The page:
Board members on Thursday each made statements, some reading prepared remarks, before the vote. The board members, seeking to address the community, denied that any decision was made behind closed doors, outlined what they value in a leader and insisted their decision was not political.

“It’s true we’ve been through difficulties, but children in our schools can’t afford for adults to just let things settle,” said board member Brad Rupert. “We’ve got problems to solve.”

Board members said they needed to see if there was another leader who might be more effective. In outlining their desires for qualities of a new leader, they talked about looking for someone with experience as an educator, who is inspiring and a good communicator.

Board member Susan Harmon said she struggled with the decision but pointed out that although McMinimee has done good work, some people still don’t trust him or the district.

“How do you shake distrust? How do you change perception?” Harmon asked. “Perception unfortunately matters.”

After the vote, a district spokeswoman said McMinimee had signed up to speak during a public comment period near the meeting’s end. But he did not take the microphone. McMinimee left the meeting without speaking with reporters.

Of seven people who spoke about the superintendent during public comment, four were against launching a search for a new superintendent. Three who spoke in support of a new superintendent said it was not based on McMinimee’s performance, but based on the original process in which he was hired.

One woman who supported the search for a new superintendent, said she “condemned” the past process in 2014 because she said it was “predetermined.”

One speaker, Jim Fernald, who supported retaining McMinimee, said McMinimee succeeded despite being put in an “impossible situation,” and said that justifying looking for a new leader because of a search process three years ago is not appropriate.

“I find this to be an incredibly weak argument,” Fernald said. “Everyone knows if you vote against retaining Dan that you’re doing it to spite the previous board and their supporters. This board should go on record as rising above the pettiness.”

John Ford, president of the Jefferson County Education Association, the teachers union, spoke in favor of launching a search for a new superintendent, saying that the process that led to McMinimee’s hiring was “one of the failures of the previous board.”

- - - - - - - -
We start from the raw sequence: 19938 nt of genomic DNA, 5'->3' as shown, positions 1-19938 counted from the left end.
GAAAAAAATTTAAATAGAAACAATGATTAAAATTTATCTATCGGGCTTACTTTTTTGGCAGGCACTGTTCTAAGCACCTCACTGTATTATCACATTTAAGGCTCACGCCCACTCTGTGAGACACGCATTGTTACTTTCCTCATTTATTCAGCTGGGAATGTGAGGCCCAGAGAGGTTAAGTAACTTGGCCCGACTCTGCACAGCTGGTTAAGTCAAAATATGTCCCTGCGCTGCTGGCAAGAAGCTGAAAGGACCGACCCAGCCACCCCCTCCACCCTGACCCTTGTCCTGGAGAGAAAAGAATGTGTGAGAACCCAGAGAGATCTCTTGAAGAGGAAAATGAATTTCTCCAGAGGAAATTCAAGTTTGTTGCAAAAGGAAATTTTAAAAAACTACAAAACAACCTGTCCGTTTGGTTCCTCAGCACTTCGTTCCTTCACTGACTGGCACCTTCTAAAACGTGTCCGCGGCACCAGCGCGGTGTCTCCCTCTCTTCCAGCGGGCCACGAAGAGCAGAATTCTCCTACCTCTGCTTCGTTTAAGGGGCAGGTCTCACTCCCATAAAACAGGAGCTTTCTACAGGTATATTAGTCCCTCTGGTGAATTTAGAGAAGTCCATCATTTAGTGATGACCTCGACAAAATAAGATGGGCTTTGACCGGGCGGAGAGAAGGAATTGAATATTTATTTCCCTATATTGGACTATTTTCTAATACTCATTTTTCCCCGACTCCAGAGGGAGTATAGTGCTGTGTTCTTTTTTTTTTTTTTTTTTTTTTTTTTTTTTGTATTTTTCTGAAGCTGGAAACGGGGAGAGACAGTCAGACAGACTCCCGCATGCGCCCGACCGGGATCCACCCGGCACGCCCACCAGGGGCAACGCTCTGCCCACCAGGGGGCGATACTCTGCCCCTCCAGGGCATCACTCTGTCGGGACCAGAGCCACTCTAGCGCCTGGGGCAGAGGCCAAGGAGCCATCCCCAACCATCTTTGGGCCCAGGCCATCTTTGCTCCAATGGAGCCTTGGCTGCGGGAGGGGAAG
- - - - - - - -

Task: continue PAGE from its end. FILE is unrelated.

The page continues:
“We need a fair and open process,” Ford said. “JCEA looks forward to ensuring and entrusting you with that mission. Listen to the voice of the classroom teacher to help provide input for what our students deserve.”

McMinimee, who was the sole finalist for the job, was hired in the summer of 2014 by a board majority made up of the three members that were the target of a recall in 2015. During his time leading the district, McMinimee, among other things, has helped lead the work on the district’s new strategic plan, reorganized two groups of schools on the district’s eastern boundary and increased school level autonomy over budgets.

On Wednesday McMinimee told Chalkbeat he was puzzled about why the board was considering looking for a new superintendent, saying he had not been given any indication that they had a problem with his work.

He did not speak during the board discussion Thursday.

According to McMinimee’s contract language, the board will not need a separate vote to end his $220,000-a-year contract. If McMinimee doesn’t receive notification of a contract renewal by the end of March, the contract will automatically expire June 30.

If the board wanted to part ways with McMinimee before his contract expires without attempting to fire him with cause, the district would need to pay him the amount of one year’s base salary, according to his contract. If the superintendent wants to terminate the contract, he would have to give the board six months notice or be charged for damages.

The board directed the human resources chief to find a search firm that will create a process that allows for community input in the search process.

The new district leader will face the challenge of the district’s budget after county voters rejected two tax measures in November.

Three of five Jeffco school board members are up for re-election in November, meaning it’s possible the board majority might change again after that election.